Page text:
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Ireland may wait for the UK's fizzy drinks tax before bringing in its own

We may not have to pay until 2018.

Image: Shutterstock

THE GOVERNMENT HAS committed to bringing in a tax on fizzy drinks in 2017 but the Finance Minister now says it may have to wait on the UK.

A tax on all sugar-sweetened drinks was due to be introduced next year as a revenue-raising exercise and a public health policy to try to tackle a rising obesity problem in the country.

However, Michael Noonan has warned that it may be delayed because a similar tax in the UK is not due to be implemented in full until 2018.

The UK announced its tax in March 2016 but promised a two-year consultation process with the industry and other stakeholders before it is actually imposed.

Responding to a recent parliamentary question, Noonan explained:

Given the border that is shared between Ireland the UK, and the supermarket chains which operate and supply sugar-sweetened drinks in both jurisdictions, it is important that we examine carefully how the UK tax will operate, and consider the effects that the design and timing of the introduction of the UK tax may have on an Irish tax on [fizzy drinks].

Despite the warning, he said he has confidence the sugar tax will be introduced during 2017.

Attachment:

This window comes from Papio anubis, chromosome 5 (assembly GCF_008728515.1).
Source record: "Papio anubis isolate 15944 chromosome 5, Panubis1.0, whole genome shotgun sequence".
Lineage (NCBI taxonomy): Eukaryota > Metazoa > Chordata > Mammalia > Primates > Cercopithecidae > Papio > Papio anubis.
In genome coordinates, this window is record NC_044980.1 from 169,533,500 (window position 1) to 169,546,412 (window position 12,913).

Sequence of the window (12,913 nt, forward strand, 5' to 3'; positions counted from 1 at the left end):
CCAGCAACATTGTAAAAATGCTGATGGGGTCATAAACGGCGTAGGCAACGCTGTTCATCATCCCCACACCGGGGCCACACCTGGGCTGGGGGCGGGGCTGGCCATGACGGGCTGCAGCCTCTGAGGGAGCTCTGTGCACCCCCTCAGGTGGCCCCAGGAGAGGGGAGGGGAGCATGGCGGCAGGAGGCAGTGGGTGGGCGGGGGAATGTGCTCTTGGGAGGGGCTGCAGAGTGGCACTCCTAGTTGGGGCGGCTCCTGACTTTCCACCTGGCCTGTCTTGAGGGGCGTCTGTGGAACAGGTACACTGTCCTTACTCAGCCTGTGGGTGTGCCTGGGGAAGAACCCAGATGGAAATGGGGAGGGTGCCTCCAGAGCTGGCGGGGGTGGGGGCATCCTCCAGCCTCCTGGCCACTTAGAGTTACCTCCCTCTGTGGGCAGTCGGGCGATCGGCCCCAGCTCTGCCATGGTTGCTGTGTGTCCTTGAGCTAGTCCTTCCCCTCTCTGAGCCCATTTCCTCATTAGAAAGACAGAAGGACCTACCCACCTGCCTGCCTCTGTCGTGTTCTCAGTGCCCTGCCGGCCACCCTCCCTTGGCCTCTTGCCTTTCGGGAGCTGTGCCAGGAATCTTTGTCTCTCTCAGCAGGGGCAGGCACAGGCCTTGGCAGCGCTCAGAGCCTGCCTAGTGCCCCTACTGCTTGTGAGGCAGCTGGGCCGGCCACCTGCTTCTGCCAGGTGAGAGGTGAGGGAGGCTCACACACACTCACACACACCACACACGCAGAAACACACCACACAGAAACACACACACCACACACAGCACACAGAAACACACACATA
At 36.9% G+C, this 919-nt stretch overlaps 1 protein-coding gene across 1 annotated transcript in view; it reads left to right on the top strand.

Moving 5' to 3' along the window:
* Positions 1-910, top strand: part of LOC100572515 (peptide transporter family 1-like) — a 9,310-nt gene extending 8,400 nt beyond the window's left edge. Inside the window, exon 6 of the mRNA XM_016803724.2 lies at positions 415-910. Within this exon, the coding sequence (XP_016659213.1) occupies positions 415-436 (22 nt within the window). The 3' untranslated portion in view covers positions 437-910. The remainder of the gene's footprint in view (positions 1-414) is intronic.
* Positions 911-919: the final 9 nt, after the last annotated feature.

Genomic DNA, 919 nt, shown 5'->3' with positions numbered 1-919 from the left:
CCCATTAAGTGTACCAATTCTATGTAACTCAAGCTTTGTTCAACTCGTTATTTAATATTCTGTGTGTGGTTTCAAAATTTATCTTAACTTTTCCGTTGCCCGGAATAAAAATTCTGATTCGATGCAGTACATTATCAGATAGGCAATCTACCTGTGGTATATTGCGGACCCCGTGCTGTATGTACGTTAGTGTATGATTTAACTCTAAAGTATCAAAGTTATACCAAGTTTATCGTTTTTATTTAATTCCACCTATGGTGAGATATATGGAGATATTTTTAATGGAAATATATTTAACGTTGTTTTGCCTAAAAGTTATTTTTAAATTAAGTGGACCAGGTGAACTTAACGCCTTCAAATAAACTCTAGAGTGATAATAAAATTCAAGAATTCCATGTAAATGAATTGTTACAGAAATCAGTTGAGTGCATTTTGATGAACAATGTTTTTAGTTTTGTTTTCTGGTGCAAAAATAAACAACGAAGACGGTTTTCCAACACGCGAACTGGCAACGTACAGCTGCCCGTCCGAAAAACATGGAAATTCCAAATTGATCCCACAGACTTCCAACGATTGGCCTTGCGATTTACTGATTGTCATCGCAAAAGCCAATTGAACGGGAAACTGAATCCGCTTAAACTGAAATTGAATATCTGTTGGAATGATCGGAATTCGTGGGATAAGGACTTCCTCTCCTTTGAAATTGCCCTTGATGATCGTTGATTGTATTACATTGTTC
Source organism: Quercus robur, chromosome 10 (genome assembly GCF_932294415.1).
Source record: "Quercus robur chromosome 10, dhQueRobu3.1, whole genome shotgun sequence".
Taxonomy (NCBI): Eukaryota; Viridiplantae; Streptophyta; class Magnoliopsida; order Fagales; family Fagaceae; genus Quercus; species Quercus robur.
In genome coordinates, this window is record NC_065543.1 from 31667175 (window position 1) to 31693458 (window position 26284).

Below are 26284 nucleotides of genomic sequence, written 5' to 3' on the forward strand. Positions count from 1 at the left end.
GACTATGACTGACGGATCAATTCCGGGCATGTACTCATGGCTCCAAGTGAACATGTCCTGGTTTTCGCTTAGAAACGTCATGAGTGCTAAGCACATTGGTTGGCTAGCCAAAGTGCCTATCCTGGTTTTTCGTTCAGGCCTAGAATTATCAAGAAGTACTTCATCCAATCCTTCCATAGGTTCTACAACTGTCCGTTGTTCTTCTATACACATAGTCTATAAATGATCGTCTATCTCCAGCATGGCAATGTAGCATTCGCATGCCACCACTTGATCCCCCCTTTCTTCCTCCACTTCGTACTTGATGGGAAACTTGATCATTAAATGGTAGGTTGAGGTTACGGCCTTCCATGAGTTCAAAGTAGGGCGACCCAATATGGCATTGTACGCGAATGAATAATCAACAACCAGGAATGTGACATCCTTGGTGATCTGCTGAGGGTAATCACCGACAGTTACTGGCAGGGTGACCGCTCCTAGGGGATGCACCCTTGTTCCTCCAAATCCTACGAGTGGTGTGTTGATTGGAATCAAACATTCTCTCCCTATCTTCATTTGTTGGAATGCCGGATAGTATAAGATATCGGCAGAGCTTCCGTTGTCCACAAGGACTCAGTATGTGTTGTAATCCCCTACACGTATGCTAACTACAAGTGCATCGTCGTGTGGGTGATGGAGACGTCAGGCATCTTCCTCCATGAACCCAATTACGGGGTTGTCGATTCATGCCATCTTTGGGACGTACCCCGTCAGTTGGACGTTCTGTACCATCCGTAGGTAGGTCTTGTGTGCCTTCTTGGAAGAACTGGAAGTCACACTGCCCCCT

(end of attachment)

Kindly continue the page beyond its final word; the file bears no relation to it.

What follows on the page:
“However, I will want to carefully consider all aspects of the design and the implementation plan before making my decision. If I find that the compliance and trade distortion risks that could arise, by applying such a tax in Ireland without a similar measure in the UK, are too high, I may decide to wait until the UK Soft Drinks Industry Levy is in place before I introduce the tax. Whether the tax is introduced in 2017 or not will ultimately be a matter for Budget 2017.”

It is understood the food and drinks industry in Ireland is opposed to the so-called sugar tax but it has supporters in many public health policymakers and healthcare practitioners.

In September of last year, the Royal College of Physicians called for a 20% tax on sugar-sweetened drinks, saying that Ireland could become the fattest country in Europe by 2030 if urgent action isn’t taken.

The past two Ministers of Health have also urged the Finance Minister to introduce the measure.

The UK’s tax will be on drinks with more than 5g of sugar per 100ml. Coca-Cola ontains 10.6g of sugar per 100ml – that’s 35g in a 330ml can (equivalent of 7 teaspoons).

More: Your can of Coke is about to cost more – a tax on sugary drinks is on the way

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